Nature Needs You! by Liz Gogerly and Sr. Sanchez

The Blurb On The Back:

Four friends are outside having fun when they discover an injured fox.  After taking it to an animal rescue centre, they decide to find out more about the amazing animals, plants and places that make up our natural world.

Through talking to teachers and local conservationists, the children learn about ecosystems and biodiversity, climate change and pollution.  Seeing how all of nature is connected encourages them to discover different ways to help protect it.  Full of fascinating facts and fun activities, this book reveals why nature really does need you! 

You can order NATURE NEEDS YOU! by Liz Gogerly and Sr Sanchez from Amazon UKAmazon USA, Waterstone’s or Bookshop.org UK.  I earn commission on any purchases made through these links.

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Up In The Air: Butterflies, Birds And Everything Up Above by Zoë Armstrong and Sara Ugolotti

The Blurb On The Back:

From treetop creatures to the patterns of stars in the night sky, there’s lots to discover if you just look up …

Keep your eyes and ears open for buzzing insects, swooping bats, and ingenious plants, all with a story behind them.  The sky stretching upwards is full of enchanting colours, hidden wind currents, and the wonders of space.

You can pre-order UP IN THE AIR: BUTTERFLIES, BIRDS, AND EVERYTHING UP ABOVE by Zoë Armstrong and Sara Ugolotti from Amazon USA, Amazon UK, Waterstone’s or Bookshop.org UK.  I earn commission on any purchases made through these links.

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Genesis: On The Deep Origin Of Societies by Edward O Wilson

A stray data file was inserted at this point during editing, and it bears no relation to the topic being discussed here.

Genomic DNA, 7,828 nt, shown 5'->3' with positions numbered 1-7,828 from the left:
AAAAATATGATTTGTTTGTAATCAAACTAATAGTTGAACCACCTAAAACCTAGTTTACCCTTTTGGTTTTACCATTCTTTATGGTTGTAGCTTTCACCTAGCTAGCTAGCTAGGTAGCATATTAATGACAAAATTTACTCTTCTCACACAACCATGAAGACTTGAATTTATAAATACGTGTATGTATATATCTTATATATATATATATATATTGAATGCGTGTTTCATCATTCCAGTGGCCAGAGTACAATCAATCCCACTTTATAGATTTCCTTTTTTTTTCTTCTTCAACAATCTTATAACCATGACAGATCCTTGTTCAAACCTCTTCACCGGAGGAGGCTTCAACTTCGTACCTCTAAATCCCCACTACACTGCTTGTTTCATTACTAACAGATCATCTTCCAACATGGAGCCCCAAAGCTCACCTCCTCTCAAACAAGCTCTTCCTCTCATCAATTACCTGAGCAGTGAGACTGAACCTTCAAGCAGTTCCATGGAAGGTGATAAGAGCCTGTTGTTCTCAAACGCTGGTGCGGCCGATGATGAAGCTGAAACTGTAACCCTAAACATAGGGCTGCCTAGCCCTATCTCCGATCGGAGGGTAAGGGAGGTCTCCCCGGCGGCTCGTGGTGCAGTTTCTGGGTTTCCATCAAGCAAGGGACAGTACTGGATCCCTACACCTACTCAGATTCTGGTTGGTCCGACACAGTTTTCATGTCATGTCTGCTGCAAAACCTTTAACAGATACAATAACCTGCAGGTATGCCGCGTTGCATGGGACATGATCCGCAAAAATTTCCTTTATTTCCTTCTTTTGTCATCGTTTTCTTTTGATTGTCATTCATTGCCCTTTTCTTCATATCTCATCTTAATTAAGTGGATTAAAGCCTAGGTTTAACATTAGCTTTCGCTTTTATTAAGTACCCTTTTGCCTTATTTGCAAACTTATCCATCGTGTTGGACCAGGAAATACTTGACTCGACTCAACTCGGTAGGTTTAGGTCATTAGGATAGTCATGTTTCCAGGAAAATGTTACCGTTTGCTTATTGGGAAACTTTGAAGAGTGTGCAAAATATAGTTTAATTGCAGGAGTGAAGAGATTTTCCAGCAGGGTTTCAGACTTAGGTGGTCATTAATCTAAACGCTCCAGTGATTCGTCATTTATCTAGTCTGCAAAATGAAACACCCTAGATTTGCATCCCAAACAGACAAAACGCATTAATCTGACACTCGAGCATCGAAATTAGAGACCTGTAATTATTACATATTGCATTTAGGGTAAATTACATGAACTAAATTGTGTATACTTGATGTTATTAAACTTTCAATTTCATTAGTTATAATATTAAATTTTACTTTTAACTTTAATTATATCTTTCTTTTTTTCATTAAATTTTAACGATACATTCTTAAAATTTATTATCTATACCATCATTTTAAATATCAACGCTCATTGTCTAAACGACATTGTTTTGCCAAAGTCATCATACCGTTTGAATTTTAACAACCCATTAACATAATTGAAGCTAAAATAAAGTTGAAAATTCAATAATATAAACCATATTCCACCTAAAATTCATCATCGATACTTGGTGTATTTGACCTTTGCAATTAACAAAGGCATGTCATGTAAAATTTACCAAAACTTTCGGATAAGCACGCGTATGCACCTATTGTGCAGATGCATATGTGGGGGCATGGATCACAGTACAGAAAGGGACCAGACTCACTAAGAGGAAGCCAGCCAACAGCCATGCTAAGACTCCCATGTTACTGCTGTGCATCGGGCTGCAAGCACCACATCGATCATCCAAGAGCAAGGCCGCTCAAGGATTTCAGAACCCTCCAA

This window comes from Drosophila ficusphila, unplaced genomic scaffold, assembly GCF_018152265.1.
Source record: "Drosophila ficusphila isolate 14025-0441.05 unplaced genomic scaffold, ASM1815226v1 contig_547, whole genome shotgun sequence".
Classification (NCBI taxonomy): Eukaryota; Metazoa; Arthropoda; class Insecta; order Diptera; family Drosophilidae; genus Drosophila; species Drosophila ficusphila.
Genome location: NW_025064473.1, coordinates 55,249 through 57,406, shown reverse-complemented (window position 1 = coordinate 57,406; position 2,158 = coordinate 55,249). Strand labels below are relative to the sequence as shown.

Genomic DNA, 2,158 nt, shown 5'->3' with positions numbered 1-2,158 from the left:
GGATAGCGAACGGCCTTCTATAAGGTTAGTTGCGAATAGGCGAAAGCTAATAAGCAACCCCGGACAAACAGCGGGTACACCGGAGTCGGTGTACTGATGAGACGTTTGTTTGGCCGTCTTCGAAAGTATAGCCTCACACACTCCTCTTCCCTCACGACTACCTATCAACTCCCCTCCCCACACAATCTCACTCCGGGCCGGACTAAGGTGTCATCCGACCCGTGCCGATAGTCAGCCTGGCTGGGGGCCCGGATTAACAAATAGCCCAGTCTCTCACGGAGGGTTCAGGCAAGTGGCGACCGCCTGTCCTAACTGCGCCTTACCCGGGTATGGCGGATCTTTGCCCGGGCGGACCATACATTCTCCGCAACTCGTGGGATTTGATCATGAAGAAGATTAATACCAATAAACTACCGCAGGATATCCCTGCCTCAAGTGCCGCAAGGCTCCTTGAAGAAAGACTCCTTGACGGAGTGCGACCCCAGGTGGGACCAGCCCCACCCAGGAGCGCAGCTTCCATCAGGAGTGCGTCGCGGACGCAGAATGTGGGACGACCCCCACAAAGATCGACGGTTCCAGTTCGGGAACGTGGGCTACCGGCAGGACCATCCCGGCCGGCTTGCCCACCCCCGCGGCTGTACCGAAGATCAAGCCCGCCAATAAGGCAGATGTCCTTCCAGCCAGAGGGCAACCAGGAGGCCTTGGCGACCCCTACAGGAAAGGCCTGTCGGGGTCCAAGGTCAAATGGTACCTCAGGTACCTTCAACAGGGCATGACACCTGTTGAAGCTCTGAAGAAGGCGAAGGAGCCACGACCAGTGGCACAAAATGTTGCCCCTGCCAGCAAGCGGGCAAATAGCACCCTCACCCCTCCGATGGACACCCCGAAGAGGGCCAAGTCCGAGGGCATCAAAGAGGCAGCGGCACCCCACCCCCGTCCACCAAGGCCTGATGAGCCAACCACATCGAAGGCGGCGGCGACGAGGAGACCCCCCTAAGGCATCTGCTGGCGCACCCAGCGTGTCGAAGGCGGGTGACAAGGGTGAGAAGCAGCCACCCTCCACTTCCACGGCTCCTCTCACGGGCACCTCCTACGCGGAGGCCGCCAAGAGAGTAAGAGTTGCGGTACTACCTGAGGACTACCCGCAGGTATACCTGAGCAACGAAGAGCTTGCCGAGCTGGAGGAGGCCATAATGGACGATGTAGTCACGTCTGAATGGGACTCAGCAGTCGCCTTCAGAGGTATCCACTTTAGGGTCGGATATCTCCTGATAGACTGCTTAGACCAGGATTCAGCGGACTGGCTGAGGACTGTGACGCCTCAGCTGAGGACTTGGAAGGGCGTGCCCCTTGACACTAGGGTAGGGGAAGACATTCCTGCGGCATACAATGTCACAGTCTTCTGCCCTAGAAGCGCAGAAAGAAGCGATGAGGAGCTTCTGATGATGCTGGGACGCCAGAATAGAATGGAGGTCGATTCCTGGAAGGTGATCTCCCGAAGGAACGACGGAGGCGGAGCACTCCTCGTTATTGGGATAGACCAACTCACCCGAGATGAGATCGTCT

The Blurb On The Back:

Of all species that have ever existed on earth, only one has reached human levels of intelligence and social organisation: us.  Why?  In Genesis, celebrated biologist Edward O. Wilson traces the great transitions of evolution, from the origin of life to the invention of sexual reproduction to the development of language itself. 

The only way for us to fully understand human behaviour, Wilson argues, is to study the evolutionary histories of nonhuman species.  Of these, he demonstrates that at least seventeen – from the African naked mole rate and the sponge-dwelling shrimp to one of the oldest species on earth, the termite – have been found to have advanced societies based on altruism, cooperation and the division of labour.

Whether writing about midges who dance about like acrobats, schools of anchovies who protectively huddle to appear like a gigantic fish or well-organised flocks becoming potentially immortal, Genesis is a pathbreaking work of evolutionary theory filled with lyrical observations.  It will make us rethink how we became who we are. 

You can buy GENESIS: ON THE DEEP ORIGIN OF SOCIETIES by Edward O. Wilson from Amazon USA, Amazon UKWaterstone’s or Bookshop.org UK.  I earn commission on any purchases made through these links.

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Dogs: A Philosophical Guide To Our Best Friends by Mark Alizart

The Blurb On The Back:

Man’s best friend, domesticated since pre-historic times, a travelling companion for explorers and artists, thinkers and walkers, equally happy curled up by the fire and bounding through the great outdoors: dogs matter to us because we love them.  But is that all there is to the canine’s good-natured voracity and affectionate dependency?

Mark Alizart dispenses with the well-worn cliches concerning dogs and their masters, seeing them not as submissive pets but rather as unexpected life coaches, ready to teach us the elusive recipes for contentment and joy.  Dogs have faced their fate in life with a certain detachment that is not easy to understand.  Unlike other animals in a similar situation, they have not become hardened, nor have they let themselves die a little inside.  On the contrary, they seem to have softened.  This book is devoted to understanding this miracle, the miracle of the joy of dogs – to understanding it and, if at all possible, learning how it’s done.

Weaving elegantly and eruditely between historical myth and pop-culture anecdote, between the peculiar views of philosophers and the even more bizarre findings of science, Alizart offers us a surprising new portrait of the dog as thinker – a thinker who may perhaps know the true secret of our humanity. 

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